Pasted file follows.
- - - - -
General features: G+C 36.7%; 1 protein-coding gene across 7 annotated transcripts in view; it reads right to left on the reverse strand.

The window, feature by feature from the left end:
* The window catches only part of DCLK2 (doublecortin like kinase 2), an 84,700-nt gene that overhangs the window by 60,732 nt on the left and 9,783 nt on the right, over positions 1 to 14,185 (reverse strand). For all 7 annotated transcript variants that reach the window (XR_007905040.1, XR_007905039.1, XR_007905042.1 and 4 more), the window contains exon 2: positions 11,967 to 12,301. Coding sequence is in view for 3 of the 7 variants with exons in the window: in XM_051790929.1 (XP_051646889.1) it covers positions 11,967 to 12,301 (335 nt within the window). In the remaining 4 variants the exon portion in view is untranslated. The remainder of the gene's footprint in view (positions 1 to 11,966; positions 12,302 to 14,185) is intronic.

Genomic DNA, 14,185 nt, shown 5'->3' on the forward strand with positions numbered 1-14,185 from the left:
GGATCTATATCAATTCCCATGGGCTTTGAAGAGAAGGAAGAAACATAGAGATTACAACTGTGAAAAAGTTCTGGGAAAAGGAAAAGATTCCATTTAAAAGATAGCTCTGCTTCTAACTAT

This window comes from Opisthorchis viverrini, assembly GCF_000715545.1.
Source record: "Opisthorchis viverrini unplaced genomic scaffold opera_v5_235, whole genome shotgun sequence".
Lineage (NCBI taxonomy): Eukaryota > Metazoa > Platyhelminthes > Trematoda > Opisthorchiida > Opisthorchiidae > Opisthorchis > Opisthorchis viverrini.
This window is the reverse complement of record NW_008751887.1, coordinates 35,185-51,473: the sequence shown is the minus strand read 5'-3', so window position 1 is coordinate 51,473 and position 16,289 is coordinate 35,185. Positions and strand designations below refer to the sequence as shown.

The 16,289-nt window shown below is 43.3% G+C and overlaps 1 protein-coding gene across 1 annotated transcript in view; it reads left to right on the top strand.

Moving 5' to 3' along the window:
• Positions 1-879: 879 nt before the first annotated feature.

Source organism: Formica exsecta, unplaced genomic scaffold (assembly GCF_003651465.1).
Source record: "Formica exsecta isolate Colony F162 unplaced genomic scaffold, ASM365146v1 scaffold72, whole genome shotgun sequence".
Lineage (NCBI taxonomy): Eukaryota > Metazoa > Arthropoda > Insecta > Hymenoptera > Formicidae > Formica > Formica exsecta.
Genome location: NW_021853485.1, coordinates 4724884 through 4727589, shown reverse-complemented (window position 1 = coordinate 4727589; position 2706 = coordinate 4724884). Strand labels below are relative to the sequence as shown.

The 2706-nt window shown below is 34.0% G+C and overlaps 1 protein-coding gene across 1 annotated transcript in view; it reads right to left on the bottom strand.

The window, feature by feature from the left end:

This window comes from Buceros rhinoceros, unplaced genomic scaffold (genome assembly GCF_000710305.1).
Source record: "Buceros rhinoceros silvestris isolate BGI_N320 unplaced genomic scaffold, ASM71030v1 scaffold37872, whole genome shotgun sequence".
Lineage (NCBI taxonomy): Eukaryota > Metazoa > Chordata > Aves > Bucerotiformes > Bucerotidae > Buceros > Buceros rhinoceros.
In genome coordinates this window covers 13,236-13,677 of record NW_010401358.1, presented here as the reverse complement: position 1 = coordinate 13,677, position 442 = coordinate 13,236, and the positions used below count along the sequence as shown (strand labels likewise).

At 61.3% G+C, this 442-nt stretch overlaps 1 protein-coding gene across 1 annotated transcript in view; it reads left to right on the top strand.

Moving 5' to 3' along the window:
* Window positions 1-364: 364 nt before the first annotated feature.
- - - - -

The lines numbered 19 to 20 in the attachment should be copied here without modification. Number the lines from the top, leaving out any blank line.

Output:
This window comes from Buceros rhinoceros, unplaced genomic scaffold (genome assembly GCF_000710305.1).
Source record: "Buceros rhinoceros silvestris isolate BGI_N320 unplaced genomic scaffold, ASM71030v1 scaffold37872, whole genome shotgun sequence".